I am really excited for Sukoon to kick off. But how will they survive the over-saturated athletic-wear market, I wondered? Women tend to stick with what is easiest, and for many that may be buying oversized. Arshiya points out that “buying an oversized long sleeved shirt usually means that the neckline is too big/deep and the sleeves are too long. I find myself constantly rolling up the sleeves and pulling the shirt up so that you can’t see my sports-bra. It’s so distracting and takes so much away from focusing on the workout itself.” Sukoon takes this into account and uses standard women sizing so the cuts are flattering yet modest. With high-quality fabrics, this combination is a win-win!
I also adore her a-ha moment. As a fellow entrepreneur, I wanted to know what motivates her. Why push for athletic hijabs and shirts? Who is your market? “Not to be overly dramatic,” Arshiya says, “but the first time I went for a run wearing that prototype, I literally had tears of happiness in my eyes when I walked back into my apartment. We had been working on Sukoon for 6 months at that point, and I had tried SO MANY failed prototypes before then. I will never forget that run – it was the middle of January and close to zero degrees, but I have never felt so inspired. It stayed on beautifully and I didn’t have to adjust it even once. I kept touching it to make sure it was still there because it was so comfortable that I couldn’t even feel it. I ran my fastest miles that day, and every time I tried that prototype or an iteration of it after that day, I believed more and more that we are really building something here.”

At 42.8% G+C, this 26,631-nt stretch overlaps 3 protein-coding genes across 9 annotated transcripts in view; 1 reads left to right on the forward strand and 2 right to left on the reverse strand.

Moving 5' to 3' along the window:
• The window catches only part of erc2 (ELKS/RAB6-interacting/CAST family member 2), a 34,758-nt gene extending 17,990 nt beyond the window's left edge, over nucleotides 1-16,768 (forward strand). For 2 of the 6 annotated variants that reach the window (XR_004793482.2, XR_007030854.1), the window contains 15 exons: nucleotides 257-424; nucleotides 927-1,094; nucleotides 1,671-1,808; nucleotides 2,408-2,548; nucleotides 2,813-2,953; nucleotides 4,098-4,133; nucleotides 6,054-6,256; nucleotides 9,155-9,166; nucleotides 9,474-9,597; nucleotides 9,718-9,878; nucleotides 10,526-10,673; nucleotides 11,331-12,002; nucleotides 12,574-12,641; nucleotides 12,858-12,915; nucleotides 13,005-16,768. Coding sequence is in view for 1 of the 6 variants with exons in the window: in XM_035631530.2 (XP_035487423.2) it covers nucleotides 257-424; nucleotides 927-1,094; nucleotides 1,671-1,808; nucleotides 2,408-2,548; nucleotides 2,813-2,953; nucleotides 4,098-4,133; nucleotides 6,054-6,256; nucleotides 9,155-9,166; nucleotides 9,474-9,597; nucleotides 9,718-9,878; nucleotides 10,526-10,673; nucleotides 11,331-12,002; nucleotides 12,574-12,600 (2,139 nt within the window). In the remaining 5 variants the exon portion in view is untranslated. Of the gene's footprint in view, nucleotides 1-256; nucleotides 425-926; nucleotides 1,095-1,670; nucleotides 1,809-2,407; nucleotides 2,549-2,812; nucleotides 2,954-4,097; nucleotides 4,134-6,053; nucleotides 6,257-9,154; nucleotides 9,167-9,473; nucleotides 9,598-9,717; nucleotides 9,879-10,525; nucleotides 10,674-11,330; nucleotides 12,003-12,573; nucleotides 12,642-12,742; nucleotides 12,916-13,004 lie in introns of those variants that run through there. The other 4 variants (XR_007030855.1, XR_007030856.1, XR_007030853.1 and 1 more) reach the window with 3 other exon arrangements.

That’s the thing about entrepreneurs. In order for your business to succeed, you need to believe your product or service is the solution to the problem at hand. If you don’t believe in it, no one else will.
For Arshiya it’s not just about looking hip and modest while working out, it is about performance, which ties into the quality of her workout and overall experience. “Every time I feel like giving up on Sukoon, I think about how the quality of my workouts has improved since I started wearing Sukoon prototypes and how countless women – many of them my friends – would benefit from our collection.” I love her mindset and her innovative approach to what is definitely an iterative process. Continual improvement will bring her company success.
That’s where you come in! There is still time to join in this amazing Kickstarter campaign! Arshiya and Anum have come so far together, and now it is time for you, the exercise-loving, AltMuslimah reading woman to put Sukoon to the test and get the most out of your workouts and know you are supporting a fantastic cause. You can contribute as little as $1 with the activewear hijab starting at a pledge of $40. Be a part of a movement that redefines activewear for an entire generation of women.
Ayesha Akhtar, MPH, CPT is the Community Education Coordinator for the Epilepsy Foundation of Greater Chicago. In addition, she lives out her passion as an ACE Certified Personal Trainer and trains clients privately through her company Stronger Fitter Faster. An avid runner herself, Ayesha is a Running Ambassador for Every Mother Counts, a nonprofit organization dedicated to reducing maternal mortality worldwide. She has written for numerous blogs and magazines including AltMuslimah (of course!), The Skinless Project, Azizah Magazine, Chicago Crescent, Halal Consumer Magazine. Ayesha lives in the Chicago metro area with her husband and two sons.